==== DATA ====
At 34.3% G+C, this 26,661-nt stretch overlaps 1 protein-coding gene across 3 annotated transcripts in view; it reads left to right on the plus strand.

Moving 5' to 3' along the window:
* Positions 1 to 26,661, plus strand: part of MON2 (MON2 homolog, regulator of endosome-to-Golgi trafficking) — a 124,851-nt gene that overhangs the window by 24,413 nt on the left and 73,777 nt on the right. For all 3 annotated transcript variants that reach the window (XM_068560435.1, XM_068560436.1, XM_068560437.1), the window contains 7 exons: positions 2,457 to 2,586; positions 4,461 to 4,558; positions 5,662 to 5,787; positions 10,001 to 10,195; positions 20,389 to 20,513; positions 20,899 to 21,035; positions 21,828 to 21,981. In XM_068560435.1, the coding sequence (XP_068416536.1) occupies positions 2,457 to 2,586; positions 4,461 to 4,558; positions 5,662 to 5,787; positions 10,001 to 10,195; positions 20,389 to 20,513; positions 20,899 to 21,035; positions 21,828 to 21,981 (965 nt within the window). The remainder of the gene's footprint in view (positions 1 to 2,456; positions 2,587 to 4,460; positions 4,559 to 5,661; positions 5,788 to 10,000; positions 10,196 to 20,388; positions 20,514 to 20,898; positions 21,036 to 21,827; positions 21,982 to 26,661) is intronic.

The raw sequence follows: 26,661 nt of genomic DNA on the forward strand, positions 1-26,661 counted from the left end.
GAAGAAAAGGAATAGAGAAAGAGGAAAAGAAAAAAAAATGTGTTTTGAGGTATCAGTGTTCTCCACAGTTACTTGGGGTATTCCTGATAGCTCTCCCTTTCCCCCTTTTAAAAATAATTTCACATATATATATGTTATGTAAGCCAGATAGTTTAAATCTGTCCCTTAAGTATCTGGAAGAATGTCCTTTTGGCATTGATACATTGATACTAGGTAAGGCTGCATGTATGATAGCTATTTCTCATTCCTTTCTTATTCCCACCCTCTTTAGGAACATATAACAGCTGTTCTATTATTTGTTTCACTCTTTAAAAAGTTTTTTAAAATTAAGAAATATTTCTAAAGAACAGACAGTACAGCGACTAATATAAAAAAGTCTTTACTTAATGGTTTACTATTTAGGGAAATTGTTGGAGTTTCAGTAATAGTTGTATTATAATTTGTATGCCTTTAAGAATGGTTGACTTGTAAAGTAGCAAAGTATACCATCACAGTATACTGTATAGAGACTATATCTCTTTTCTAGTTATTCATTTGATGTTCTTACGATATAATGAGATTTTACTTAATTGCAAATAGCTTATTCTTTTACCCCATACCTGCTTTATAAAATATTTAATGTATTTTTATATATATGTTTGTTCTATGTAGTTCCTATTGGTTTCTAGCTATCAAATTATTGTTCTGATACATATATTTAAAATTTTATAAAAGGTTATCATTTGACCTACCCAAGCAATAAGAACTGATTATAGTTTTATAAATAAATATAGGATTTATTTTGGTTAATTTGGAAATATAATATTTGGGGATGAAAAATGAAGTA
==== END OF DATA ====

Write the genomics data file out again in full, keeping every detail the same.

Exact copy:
At 34.3% G+C, this 26,661-nt stretch overlaps 1 protein-coding gene across 3 annotated transcripts in view; it reads left to right on the plus strand.

Moving 5' to 3' along the window:
* Positions 1 to 26,661, plus strand: part of MON2 (MON2 homolog, regulator of endosome-to-Golgi trafficking) — a 124,851-nt gene that overhangs the window by 24,413 nt on the left and 73,777 nt on the right. For all 3 annotated transcript variants that reach the window (XM_068560435.1, XM_068560436.1, XM_068560437.1), the window contains 7 exons: positions 2,457 to 2,586; positions 4,461 to 4,558; positions 5,662 to 5,787; positions 10,001 to 10,195; positions 20,389 to 20,513; positions 20,899 to 21,035; positions 21,828 to 21,981. In XM_068560435.1, the coding sequence (XP_068416536.1) occupies positions 2,457 to 2,586; positions 4,461 to 4,558; positions 5,662 to 5,787; positions 10,001 to 10,195; positions 20,389 to 20,513; positions 20,899 to 21,035; positions 21,828 to 21,981 (965 nt within the window). The remainder of the gene's footprint in view (positions 1 to 2,456; positions 2,587 to 4,460; positions 4,559 to 5,661; positions 5,788 to 10,000; positions 10,196 to 20,388; positions 20,514 to 20,898; positions 21,036 to 21,827; positions 21,982 to 26,661) is intronic.

The raw sequence follows: 26,661 nt of genomic DNA on the forward strand, positions 1-26,661 counted from the left end.
GAAGAAAAGGAATAGAGAAAGAGGAAAAGAAAAAAAAATGTGTTTTGAGGTATCAGTGTTCTCCACAGTTACTTGGGGTATTCCTGATAGCTCTCCCTTTCCCCCTTTTAAAAATAATTTCACATATATATATGTTATGTAAGCCAGATAGTTTAAATCTGTCCCTTAAGTATCTGGAAGAATGTCCTTTTGGCATTGATACATTGATACTAGGTAAGGCTGCATGTATGATAGCTATTTCTCATTCCTTTCTTATTCCCACCCTCTTTAGGAACATATAACAGCTGTTCTATTATTTGTTTCACTCTTTAAAAAGTTTTTTAAAATTAAGAAATATTTCTAAAGAACAGACAGTACAGCGACTAATATAAAAAAGTCTTTACTTAATGGTTTACTATTTAGGGAAATTGTTGGAGTTTCAGTAATAGTTGTATTATAATTTGTATGCCTTTAAGAATGGTTGACTTGTAAAGTAGCAAAGTATACCATCACAGTATACTGTATAGAGACTATATCTCTTTTCTAGTTATTCATTTGATGTTCTTACGATATAATGAGATTTTACTTAATTGCAAATAGCTTATTCTTTTACCCCATACCTGCTTTATAAAATATTTAATGTATTTTTATATATATGTTTGTTCTATGTAGTTCCTATTGGTTTCTAGCTATCAAATTATTGTTCTGATACATATATTTAAAATTTTATAAAAGGTTATCATTTGACCTACCCAAGCAATAAGAACTGATTATAGTTTTATAAATAAATATAGGATTTATTTTGGTTAATTTGGAAATATAATATTTGGGGATGAAAAATGAAGTA